1991--The comet Levy is visible in the night sky. A more famous comet named for the same American astronomer [Levy-Shoemaker 9] would later attract much attention when it dramatically collided with Jupiter in July 1994.
When a report in the Calgary Herald a few months ago announced the arrival of the comet Levy, my personal ethnocentric reaction was one of appreciation that a comet had been given such a fine Hebrew name. As it turned out, the comet was named for its discoverer David Levy, an amateur astronomer who used to live in Canada, but now scans the skies from his backyard in Tuscon, Arizona.
Comets have long been of interest to Jewish sources. The Mishnah prescribes a blessing for their sighting. The talmudic sage Samuel, a noted astronomer of his day, claimed that though he was as familiar with the paths of the heavens as with the streets of his home town of Nehardea, he felt himself ignorant in the face of the mysteries of the comets.
The name "Levy" has been given not only to a comet, but also to a crater on the moon; and not any ordinary Levy, but a "Rabbi Levi" no less! I presume that the crater in question was named after the 14th-century French Rabbi Levi ben Gershom known to Jews as "Ralbag" and to other as "Gersonides," "Magister Leo Hebreus" or "Maestre Leo de Bagnols." Ralbag is known for his popular commentaries on the Bible. Students of Philosophy know him better for his vigorous critique on various views of Maimonides and Aristotle, a critique which eventually paved the way for the radical views of Spinoza.
The scientific world has recognized Rabbi Levi's important contributions to the fields of mathematics, astronomy and navigation. This summer I had occasion to see some examples of his scientific creations in a remarkable exhibition held in Montreal entitled "Planets, Potions and Parchments." This exhibition presented a rich assortment of books and artifacts illustrating the Jewish involvement with science from the Dead Sea Scrolls until the eighteenth century. The excellent catalogue of the exhibition is available at a number of Calgary book stores, and makes fascinating reading for anyone interested in either science or Judaica.
Visitors to the exhibition were given the opportunity to operate an instrument known as the "Jacob's Staff," a surveying tool consisting of a long rod with sliding plates, used to calculate angular distances with reference to the stars. Credit for the invention of the "Jacob's Staff," which became a necessary aid to medieval sailors, was claimed by Gersonides, who placed great emphasis on the need for empirical observation as a basis for astronomical research.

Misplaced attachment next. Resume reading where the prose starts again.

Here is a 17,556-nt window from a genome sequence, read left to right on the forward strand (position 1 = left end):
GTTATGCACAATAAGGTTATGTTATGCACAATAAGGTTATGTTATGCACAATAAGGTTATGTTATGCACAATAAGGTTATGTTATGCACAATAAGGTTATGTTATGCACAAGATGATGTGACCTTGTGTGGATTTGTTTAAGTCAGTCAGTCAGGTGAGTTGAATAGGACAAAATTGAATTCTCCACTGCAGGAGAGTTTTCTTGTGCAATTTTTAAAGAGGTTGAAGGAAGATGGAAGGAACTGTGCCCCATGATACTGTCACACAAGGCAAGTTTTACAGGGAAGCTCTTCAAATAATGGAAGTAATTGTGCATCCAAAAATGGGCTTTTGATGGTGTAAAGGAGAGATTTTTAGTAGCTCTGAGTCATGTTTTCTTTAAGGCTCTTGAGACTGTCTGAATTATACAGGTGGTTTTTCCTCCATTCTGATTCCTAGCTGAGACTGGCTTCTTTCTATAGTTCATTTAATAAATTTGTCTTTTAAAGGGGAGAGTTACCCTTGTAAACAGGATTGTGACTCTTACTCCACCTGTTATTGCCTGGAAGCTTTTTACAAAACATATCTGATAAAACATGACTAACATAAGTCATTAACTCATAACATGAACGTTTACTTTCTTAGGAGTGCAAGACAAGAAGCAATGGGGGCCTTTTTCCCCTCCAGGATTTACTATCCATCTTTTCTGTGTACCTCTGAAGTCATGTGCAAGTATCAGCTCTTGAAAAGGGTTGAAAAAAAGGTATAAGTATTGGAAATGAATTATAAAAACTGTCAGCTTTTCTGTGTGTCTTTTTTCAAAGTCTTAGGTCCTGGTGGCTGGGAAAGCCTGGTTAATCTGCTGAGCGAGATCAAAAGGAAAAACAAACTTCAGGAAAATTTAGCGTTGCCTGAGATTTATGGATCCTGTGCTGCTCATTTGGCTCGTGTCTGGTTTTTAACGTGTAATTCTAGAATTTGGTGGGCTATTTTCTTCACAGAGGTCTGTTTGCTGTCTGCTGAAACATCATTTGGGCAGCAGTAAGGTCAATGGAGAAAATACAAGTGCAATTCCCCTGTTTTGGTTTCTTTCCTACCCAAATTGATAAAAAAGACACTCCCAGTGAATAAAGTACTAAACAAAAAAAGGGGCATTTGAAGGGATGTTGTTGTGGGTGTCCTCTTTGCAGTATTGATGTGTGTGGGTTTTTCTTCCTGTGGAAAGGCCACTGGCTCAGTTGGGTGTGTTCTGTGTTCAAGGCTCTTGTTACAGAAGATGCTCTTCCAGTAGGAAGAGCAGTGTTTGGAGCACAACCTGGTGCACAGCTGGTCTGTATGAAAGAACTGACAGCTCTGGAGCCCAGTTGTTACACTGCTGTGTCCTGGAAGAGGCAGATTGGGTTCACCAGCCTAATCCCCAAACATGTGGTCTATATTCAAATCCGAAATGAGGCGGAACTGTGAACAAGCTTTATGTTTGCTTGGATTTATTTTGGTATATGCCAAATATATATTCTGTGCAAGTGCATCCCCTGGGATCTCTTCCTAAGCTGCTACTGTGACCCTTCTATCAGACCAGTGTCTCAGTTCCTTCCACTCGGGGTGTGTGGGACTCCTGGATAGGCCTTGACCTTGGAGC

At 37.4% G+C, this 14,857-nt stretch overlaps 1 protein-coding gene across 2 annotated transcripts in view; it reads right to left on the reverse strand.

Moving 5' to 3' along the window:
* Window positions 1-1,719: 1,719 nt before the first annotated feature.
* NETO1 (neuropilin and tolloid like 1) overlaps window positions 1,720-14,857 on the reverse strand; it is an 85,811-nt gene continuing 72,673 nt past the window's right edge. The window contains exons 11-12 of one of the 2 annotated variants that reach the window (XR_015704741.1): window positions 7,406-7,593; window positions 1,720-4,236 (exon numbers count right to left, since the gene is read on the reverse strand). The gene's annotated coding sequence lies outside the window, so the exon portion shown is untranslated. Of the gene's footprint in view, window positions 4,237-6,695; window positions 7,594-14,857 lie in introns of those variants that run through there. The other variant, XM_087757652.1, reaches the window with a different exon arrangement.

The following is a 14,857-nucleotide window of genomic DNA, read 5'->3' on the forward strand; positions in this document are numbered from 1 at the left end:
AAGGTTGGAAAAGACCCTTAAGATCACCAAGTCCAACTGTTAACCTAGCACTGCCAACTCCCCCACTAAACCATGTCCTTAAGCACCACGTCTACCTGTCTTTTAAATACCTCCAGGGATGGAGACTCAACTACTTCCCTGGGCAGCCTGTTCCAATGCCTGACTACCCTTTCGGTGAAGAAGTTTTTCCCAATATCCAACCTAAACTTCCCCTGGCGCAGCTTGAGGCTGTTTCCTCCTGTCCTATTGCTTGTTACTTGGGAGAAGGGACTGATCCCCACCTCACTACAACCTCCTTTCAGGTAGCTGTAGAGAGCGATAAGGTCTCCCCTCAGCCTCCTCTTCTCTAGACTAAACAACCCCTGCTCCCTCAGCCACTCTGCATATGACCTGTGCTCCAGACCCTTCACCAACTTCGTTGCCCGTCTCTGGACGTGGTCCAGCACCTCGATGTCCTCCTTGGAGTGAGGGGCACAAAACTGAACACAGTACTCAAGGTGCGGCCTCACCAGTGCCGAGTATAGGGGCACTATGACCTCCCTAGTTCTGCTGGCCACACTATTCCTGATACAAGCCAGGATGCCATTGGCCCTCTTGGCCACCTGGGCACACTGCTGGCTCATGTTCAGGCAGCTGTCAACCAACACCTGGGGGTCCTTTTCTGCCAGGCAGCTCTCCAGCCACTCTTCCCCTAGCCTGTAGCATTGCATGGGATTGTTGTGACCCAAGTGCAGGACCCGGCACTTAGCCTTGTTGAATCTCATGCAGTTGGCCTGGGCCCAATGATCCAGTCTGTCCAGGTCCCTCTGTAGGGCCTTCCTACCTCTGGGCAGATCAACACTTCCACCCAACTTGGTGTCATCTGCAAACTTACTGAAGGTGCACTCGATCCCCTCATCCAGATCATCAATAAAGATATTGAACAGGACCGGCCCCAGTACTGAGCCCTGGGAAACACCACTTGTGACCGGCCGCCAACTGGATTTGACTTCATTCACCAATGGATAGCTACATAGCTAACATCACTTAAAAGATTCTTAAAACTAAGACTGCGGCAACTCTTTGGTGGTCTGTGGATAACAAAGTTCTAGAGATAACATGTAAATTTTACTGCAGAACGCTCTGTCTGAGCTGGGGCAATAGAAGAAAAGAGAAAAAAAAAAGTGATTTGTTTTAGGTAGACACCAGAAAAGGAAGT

Gersonides' observations caused him to raise serious criticisms against the prevailing astronomical theories of Ptolemy as regards the motions of the moon and the earth. These objections would eventually result in Copernicus' complete overthrow of traditional astronomical theory. These contributions were recognized in the naming of a lunar crater in Gersonides' honour.
As with many medieval astronomers, Gersonides was a confirmed believer in the scientific validity of astrology. Appropriately, the Rabbi Levi crater on the moon can enjoy the company of another rabbinic crater, also named for a Jewish sage with an appreciation for astrological matters: Rabbi Abraham Ibn Ezra. The twelfth-century Ibn Ezra, who hailed from "Golden Age" Spain, loved to offer astrological explanations for Scriptural passages. He saw an astrological significance to the timing of the religious festivals, and compared the High Priest's jewelled breast plate to the astrolabe, which made it a useful instrument for charting the future.
For Jews astronomy was rarely a mere academic interest. Some familiarity with the courses of the sun and moon was essential for proper observance of time-defined commands such as daily prayers and the holiday calendar. These calculations could be very complicated.
Some years ago Yale University Press sponsored a translation of Maimonides' code of Jewish law, the Mishneh Torah. When the translators came to the section dealing with the rules for calculating the Hebrew calendar, they realized that this was no simple job of translation, but required specialized knowledge of mathematics and astronomy. One thing led to another, and in the end the short treatise had to be released as a separate volume with learned appendices by distinguished scientists.
The Jewish interest in astronomy has been a long and fruitful one. When the first Jew arrives on the moon he will hopefully feel that this too is, in some way, territory trodden by his ancestors.
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